The U.S. Defense Secretary Jim Mattis will again meet his Turkish counterpart Defense Minister Fikri Işık next week in Europe, the top U.S. general said on Monday, describing regular U.S. efforts to address Turkish concerns over a U.S. decision to arm the PKK's Syrian affiliate the People's Protection Units (YPG) in Syria.
U.S. Marine General Joseph Dunford, chairman of the Joint Chiefs of Staff, said Mattis also wrote a detailed letter to Turkey last week to provide a "routine update" on U.S. efforts in Syria.
Washington's extended backing of PKK-affiliates remains a troubling issue marring U.S.-Turkish relations as Turkey considers the YPG to be the Syrian affiliates of the PKK, a proscribed terrorist organization in the U.S., Turkey and the EU.
Back in May, the U.S. announced that it will equip the "Kurdish elements" of the U.S.-backed Syrian Democratic Forces (SDF), which are mainly formed by the PKK-affiliated YPG, with mortar shells, heat-seeking missiles, heavy machine guns, automatic weapons, heavy automatic weapons, armored vehicles and tanks.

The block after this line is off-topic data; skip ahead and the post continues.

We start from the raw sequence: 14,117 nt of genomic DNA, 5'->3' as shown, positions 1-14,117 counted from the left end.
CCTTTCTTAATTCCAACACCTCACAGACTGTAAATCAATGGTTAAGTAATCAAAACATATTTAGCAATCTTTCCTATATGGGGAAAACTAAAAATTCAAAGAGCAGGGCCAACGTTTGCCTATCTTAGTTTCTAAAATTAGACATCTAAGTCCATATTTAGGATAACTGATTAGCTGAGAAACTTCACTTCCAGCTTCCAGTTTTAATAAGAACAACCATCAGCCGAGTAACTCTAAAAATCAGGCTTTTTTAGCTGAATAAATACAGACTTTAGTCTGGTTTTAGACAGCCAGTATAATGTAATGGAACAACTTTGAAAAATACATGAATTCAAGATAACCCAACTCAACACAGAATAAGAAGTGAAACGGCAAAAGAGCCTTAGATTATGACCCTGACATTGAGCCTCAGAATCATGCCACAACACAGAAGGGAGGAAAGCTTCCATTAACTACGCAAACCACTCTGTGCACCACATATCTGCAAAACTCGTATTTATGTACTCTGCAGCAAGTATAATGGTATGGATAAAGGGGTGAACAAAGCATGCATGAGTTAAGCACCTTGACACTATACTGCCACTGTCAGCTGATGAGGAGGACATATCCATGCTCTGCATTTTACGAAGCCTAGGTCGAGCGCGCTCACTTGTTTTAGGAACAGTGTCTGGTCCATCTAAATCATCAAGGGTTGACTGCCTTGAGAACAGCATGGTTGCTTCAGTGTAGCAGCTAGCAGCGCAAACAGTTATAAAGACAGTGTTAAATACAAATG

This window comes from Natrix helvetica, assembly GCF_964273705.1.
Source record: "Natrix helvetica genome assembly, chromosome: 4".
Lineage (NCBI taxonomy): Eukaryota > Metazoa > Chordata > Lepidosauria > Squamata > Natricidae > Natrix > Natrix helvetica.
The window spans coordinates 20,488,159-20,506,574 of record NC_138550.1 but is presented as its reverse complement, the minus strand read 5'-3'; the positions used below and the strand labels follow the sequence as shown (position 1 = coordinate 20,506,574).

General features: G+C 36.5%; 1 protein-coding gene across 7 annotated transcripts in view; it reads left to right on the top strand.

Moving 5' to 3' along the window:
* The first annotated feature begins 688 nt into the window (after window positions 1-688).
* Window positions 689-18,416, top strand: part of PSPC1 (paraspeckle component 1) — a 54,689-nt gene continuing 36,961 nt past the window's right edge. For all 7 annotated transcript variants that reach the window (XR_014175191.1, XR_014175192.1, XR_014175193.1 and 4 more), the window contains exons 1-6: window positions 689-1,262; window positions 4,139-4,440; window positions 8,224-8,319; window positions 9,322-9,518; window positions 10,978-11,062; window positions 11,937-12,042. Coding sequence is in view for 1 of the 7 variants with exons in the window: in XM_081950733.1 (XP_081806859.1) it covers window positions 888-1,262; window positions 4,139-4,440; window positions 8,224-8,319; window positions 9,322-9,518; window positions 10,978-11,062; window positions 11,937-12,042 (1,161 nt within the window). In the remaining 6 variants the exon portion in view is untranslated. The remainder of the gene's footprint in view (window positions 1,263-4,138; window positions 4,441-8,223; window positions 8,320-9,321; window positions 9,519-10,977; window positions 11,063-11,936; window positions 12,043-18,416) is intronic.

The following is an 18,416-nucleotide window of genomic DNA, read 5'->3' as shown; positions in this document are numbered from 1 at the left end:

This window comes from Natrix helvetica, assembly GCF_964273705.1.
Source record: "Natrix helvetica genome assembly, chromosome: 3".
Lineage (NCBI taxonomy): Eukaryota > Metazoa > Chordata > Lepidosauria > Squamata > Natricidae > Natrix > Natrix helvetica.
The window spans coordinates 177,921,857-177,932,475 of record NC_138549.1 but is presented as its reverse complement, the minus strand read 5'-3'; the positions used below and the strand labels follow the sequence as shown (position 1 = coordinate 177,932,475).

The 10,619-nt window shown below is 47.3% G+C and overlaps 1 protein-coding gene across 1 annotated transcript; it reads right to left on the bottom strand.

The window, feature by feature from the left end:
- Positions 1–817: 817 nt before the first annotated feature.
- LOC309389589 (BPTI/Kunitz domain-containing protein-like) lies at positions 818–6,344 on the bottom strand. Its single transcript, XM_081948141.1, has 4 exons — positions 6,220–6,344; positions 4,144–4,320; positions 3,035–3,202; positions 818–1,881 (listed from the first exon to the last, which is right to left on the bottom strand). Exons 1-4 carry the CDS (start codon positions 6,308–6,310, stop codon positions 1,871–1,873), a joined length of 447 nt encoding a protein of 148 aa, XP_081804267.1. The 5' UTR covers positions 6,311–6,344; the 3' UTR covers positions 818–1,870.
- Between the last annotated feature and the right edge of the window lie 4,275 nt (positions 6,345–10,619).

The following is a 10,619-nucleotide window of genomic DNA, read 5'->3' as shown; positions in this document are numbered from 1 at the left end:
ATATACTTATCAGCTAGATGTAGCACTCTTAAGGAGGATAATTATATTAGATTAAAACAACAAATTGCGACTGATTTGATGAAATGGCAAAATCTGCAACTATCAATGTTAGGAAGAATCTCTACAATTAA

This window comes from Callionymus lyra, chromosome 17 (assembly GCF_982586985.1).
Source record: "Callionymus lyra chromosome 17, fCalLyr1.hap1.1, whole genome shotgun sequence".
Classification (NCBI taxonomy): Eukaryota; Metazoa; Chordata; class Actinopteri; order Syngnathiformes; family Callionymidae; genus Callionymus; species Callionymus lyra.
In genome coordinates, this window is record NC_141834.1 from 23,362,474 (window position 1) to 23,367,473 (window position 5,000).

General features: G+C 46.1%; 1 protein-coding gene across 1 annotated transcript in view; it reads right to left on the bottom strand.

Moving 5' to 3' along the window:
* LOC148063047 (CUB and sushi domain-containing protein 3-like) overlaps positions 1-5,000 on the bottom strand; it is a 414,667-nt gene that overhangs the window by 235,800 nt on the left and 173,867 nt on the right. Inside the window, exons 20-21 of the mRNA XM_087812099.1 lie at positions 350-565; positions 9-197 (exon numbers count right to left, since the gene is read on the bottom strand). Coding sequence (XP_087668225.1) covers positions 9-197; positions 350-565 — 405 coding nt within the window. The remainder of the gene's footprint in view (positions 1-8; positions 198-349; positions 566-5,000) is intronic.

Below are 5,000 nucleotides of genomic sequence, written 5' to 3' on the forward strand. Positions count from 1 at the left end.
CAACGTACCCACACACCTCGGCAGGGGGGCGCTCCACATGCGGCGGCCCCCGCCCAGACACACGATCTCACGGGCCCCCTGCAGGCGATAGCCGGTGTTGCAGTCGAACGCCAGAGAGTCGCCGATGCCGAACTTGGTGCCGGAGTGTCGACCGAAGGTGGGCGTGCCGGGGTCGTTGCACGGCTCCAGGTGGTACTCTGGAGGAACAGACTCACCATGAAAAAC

U.S. support for the SDF has caused tension in the relationship between Washington and Ankara, as the YPG forms the backbone of the SDF. The U.S. claims that it supports the SDF, despite the group being predominantly led by the YPG and says that supporting the SDF is the only option for defeating Daesh while Ankara says an alternative would be to work with local Arab tribes backed by countries in the region instead of supporting what it calls a "terrorist group." Turkey argues that the support given to the YPG in Syria is ultimately transferred to the PKK, and then used against its citizens.
In addition, the YPG's political wing the Democratic Union Party's (PYD) has also been accused of committing crimes against Arab and Turkmen locals in northern Syria as part of what is being called an attempt to implement demographic changes in the region. The PYD's policies of forced migration imposed on Arabs and Turkmens, as well as its arbitrary arrests of critical voices and the recruitment of child soldiers, have been widely covered by international human rights groups including Human Rights Watch (HRW), Amnesty International and KurdsWatch.
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